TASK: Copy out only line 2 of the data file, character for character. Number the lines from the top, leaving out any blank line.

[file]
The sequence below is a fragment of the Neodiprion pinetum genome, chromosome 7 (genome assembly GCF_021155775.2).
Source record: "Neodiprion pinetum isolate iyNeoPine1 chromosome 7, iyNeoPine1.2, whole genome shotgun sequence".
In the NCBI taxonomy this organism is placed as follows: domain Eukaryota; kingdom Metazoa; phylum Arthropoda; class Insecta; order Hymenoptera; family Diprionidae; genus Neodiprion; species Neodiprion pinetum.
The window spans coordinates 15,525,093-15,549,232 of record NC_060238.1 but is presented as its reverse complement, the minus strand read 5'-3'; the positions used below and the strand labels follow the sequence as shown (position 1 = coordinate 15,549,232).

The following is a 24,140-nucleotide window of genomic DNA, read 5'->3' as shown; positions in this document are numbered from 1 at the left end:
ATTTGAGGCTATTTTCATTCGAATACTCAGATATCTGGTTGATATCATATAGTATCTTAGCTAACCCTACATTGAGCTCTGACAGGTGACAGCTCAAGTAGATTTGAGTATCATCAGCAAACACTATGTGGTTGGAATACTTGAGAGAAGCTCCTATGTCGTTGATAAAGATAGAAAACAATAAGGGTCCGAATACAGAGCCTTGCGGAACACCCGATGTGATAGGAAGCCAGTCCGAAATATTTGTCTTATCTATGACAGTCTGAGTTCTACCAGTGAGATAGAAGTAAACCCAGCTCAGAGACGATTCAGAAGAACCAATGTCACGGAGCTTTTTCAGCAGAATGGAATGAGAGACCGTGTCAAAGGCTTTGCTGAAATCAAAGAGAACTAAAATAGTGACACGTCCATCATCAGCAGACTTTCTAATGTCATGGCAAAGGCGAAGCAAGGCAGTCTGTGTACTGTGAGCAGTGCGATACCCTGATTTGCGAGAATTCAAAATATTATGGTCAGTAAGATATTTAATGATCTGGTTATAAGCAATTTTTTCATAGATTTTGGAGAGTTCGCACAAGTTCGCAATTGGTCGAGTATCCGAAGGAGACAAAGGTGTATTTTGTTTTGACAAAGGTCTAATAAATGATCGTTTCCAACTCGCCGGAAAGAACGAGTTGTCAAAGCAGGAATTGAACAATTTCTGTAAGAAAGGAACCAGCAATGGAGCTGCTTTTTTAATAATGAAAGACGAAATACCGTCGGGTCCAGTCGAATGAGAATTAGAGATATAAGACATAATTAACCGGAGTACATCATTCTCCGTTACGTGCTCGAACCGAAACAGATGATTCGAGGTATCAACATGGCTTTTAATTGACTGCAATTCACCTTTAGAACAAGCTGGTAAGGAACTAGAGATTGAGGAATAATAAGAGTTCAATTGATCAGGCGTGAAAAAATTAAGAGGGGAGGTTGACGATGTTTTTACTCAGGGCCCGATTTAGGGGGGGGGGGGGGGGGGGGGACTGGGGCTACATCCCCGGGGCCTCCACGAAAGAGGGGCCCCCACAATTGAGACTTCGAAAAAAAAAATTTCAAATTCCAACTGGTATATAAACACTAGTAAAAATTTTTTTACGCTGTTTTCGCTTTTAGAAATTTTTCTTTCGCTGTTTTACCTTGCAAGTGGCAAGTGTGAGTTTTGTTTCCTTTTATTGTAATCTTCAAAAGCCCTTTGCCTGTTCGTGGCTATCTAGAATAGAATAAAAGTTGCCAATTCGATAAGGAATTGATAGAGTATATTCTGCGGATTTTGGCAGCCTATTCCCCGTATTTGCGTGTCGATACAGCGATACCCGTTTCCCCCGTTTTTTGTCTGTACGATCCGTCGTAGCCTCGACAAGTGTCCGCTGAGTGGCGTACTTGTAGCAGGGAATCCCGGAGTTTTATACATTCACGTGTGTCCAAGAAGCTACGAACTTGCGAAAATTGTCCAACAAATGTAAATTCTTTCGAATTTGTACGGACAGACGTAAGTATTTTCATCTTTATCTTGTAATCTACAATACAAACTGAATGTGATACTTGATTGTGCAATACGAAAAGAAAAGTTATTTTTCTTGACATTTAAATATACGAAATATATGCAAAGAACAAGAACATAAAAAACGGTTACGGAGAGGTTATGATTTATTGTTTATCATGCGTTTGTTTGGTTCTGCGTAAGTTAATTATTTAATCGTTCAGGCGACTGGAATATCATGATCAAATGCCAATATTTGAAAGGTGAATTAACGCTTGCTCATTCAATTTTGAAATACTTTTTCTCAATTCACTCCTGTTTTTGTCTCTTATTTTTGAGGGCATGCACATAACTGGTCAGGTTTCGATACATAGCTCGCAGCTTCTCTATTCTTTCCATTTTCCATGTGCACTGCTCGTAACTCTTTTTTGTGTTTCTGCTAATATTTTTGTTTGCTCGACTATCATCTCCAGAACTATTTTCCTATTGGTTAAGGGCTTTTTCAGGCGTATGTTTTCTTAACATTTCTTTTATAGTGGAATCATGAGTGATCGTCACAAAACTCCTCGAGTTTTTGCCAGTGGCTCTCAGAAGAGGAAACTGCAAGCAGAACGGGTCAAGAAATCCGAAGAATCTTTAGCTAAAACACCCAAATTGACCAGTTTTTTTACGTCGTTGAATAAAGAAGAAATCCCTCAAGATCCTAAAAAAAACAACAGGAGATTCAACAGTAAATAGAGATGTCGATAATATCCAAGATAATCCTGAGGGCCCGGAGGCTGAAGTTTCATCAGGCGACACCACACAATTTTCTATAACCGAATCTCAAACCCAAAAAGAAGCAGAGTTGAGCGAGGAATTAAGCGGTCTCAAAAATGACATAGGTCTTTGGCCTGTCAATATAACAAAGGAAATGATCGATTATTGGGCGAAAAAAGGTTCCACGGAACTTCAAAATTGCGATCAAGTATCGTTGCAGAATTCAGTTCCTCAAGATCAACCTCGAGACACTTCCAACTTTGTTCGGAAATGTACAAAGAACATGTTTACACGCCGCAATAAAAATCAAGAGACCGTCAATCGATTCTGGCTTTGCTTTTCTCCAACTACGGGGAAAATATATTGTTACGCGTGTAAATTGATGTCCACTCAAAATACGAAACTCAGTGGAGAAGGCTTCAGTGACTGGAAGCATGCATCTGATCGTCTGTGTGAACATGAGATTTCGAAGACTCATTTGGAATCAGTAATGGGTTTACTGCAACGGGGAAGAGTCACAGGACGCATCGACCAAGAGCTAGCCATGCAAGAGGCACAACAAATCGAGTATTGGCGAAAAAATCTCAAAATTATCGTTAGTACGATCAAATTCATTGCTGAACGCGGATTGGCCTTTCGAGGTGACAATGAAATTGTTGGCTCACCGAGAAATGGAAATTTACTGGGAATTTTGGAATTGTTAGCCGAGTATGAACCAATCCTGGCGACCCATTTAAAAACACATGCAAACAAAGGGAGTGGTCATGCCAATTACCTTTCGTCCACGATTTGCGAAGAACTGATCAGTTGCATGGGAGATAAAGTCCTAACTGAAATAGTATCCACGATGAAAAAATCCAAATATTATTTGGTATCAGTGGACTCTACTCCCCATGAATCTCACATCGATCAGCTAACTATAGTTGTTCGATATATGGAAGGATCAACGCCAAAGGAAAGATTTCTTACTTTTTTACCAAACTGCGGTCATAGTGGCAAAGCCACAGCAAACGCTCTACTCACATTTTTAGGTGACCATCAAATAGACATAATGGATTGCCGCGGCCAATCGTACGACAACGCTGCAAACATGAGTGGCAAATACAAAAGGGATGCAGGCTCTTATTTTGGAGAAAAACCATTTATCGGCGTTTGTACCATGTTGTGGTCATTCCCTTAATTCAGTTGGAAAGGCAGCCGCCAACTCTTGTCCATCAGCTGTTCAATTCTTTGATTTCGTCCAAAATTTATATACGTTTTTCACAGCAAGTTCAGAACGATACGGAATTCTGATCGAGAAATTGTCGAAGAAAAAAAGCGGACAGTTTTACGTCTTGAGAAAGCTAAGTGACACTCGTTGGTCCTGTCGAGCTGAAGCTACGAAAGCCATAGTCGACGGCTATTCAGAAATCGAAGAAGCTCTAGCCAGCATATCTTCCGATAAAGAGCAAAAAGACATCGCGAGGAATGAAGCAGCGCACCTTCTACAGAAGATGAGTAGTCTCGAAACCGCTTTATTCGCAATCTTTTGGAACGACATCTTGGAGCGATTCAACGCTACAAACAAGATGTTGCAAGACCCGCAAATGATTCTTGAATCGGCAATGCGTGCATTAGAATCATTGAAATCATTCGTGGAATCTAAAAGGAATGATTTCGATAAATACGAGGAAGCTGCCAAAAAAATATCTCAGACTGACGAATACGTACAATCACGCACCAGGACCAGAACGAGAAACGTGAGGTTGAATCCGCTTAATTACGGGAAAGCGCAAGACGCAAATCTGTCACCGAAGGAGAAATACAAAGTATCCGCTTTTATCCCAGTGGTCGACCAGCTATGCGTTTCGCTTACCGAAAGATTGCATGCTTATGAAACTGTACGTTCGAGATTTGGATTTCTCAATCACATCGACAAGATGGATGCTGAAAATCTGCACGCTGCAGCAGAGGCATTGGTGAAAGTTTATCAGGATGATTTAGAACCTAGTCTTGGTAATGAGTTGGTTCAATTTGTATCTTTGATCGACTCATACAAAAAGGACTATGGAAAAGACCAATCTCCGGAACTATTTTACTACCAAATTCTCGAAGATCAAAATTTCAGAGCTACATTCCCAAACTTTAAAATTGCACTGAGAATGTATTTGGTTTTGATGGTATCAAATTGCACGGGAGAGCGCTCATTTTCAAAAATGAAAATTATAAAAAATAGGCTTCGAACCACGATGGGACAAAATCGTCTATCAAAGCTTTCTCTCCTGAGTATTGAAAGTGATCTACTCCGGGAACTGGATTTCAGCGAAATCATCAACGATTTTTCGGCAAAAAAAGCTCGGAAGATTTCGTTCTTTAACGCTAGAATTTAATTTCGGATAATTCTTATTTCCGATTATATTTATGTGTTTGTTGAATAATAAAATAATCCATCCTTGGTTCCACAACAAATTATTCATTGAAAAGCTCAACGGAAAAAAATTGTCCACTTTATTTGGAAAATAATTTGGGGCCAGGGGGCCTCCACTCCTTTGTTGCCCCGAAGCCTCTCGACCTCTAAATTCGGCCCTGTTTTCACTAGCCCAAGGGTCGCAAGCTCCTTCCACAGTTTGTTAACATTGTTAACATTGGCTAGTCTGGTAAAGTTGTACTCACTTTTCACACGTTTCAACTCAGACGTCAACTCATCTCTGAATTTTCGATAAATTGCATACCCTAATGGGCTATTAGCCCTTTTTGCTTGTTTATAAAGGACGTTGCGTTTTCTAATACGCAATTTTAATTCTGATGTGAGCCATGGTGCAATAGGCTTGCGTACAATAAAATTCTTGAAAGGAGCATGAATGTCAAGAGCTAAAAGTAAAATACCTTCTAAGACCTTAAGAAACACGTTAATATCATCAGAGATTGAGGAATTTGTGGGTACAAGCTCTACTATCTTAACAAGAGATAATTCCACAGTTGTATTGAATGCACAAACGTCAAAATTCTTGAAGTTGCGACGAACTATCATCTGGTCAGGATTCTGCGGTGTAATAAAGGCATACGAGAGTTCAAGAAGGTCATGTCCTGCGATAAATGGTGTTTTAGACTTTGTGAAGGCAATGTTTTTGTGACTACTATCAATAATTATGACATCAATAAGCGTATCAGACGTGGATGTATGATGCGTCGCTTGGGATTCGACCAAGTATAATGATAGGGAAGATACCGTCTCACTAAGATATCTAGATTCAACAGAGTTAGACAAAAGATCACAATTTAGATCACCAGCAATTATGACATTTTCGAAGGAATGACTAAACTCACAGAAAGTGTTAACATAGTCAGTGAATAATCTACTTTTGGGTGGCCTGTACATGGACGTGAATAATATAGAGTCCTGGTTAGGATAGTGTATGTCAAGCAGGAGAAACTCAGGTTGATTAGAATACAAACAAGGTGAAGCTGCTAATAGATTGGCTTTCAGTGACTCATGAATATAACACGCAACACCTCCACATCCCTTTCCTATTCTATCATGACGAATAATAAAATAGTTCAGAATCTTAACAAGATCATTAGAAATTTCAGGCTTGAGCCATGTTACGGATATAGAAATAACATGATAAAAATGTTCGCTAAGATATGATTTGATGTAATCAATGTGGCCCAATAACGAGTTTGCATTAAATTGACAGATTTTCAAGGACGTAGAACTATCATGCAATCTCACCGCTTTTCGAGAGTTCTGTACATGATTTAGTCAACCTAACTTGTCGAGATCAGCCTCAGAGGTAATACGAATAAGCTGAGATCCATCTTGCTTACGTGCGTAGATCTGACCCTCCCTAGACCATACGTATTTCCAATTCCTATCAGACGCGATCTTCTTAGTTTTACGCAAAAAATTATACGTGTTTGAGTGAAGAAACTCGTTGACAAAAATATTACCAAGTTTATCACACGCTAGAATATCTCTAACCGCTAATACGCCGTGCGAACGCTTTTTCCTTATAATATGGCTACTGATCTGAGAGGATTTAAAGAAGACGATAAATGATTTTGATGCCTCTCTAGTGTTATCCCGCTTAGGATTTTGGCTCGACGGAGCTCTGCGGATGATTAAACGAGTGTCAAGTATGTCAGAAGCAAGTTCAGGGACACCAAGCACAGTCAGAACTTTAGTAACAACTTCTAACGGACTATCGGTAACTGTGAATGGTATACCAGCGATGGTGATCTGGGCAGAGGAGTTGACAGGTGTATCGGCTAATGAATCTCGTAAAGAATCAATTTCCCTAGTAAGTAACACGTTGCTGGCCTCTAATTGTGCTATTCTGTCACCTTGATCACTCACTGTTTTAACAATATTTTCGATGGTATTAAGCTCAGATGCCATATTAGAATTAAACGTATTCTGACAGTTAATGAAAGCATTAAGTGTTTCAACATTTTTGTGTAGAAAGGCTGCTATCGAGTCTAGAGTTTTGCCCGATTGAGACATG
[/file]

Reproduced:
Source record: "Neodiprion pinetum isolate iyNeoPine1 chromosome 7, iyNeoPine1.2, whole genome shotgun sequence".